Concepts of Cash Flow Estimation & Risk Analysis

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Cash flow estimation is a common practice in many businesses where analyzing potential market trends is a required step in planning strategies. Businesses have a number of different areas they can choose to focus on. They might want to develop new products, shore up market share for existing projects or create or cancel marketing plans. There is an element of risk to all of these decisions based on what the business is giving up. Cash flow estimation is a common tool used in risk analysis to help the business judge possibilities from a monetary perspective.

Revenues vs. Costs

  • In cash flow analysis, the key point is the difference between revenues and costs. This is the same type of difference seen in forecasting budget sheets that help companies prepare for new development. A specific product, project or piece of equipment can be expected to provide the company with a certain amount of revenue, or incoming cash flow. That same asset, through the cost of purchase, repairs and wear will also create expenses for the business during the same time frame, leading to outgoing cash flows.

Cash Flow Estimation

  • Ideally, the business will be able to choose a project that has much higher cash flows coming in than going out. However, estimating future cash flows can be a complex process. Money in the future, simply put, is not worth the same as money available in the present. This is why companies use a discounted cash flow method to apply a discount rate to future revenues. The discounted rate takes into account inflation, higher costs and other factors that will decrease the value of money to create an appropriate present day value.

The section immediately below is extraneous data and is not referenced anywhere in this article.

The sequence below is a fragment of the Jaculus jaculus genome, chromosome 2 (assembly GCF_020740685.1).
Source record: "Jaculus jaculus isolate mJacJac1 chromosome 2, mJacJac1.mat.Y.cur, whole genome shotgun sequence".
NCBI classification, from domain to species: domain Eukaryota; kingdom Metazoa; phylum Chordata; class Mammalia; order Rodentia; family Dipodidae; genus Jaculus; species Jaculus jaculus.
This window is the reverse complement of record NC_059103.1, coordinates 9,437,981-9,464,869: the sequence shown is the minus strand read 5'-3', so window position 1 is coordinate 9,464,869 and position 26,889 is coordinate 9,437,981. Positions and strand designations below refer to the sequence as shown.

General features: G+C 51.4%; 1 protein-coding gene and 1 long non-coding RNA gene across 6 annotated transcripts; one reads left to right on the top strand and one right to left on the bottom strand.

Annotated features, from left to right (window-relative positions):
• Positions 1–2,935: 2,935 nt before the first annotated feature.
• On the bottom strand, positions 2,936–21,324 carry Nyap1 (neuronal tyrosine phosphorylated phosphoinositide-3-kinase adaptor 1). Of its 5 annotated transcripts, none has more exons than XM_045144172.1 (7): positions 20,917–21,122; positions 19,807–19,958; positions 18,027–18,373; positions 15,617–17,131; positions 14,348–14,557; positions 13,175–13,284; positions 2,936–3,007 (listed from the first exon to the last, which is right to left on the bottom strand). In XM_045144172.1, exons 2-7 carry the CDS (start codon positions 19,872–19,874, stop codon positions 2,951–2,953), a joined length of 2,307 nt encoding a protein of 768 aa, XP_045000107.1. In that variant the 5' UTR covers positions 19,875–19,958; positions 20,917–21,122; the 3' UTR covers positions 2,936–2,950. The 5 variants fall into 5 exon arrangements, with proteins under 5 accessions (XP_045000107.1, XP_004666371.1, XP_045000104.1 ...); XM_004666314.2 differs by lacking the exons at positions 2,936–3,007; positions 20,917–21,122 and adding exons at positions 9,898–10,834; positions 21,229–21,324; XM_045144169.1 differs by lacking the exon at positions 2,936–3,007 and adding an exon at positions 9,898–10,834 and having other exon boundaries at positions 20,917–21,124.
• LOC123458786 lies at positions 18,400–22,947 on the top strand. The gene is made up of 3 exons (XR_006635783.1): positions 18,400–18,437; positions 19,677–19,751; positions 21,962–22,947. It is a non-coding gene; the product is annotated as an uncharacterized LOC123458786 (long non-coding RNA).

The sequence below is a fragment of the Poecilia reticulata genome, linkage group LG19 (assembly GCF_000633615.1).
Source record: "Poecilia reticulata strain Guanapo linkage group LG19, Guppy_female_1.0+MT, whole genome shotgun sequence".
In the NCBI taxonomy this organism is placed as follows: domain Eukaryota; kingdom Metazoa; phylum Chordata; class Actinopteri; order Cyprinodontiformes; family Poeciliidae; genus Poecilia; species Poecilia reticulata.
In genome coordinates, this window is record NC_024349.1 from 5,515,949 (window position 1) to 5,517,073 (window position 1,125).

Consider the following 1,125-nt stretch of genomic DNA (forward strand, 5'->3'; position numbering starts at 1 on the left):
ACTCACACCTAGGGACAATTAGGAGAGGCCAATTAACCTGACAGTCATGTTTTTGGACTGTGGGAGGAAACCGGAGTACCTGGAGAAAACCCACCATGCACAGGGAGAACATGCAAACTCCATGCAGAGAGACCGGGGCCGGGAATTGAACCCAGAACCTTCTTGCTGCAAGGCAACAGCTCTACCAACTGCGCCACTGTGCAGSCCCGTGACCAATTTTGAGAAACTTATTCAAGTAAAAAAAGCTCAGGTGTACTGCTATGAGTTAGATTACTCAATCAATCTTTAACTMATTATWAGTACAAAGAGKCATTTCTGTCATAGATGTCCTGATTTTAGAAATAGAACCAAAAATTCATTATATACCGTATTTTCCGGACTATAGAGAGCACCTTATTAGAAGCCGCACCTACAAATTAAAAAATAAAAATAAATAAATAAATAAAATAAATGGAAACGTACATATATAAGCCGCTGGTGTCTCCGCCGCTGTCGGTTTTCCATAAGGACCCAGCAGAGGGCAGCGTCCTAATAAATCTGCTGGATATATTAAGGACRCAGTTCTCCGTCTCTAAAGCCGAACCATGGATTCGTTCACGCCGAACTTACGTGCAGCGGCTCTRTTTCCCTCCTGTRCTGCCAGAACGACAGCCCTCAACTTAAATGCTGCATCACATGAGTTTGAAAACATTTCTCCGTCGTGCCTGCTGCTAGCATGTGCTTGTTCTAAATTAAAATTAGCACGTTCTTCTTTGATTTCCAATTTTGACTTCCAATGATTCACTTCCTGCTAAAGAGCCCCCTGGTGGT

Scenario Examinations

  • A business will often create several different scenarios when examining cash flows for risk assessment. One scenario may include the best of all possibilities, with no repairs needed and the highest revenues for the lowest costs. Another scenario may assume that everything goes wrong with business operations and that maximum costs are incurred with low sales. Other scenarios aim for more practical situations based on trending sales information. Together, these scenarios help the business take a broad look at the strategy and make decisions.

Sunk Costs and Salvage Values

  • Sunk costs and salvage values are two concepts that frequently show up in estimated cash flow analysis. A sunk cost is essentially a cost that has already been made or must be made no matter what. In this case that cost is discounted from the analysis, since it will not affect gains or losses either way. Salvage value is the amount an asset can be sold for after its useful life is over. This is often a low figure, but still allows for increased revenue at the end of a cash flow analysis.

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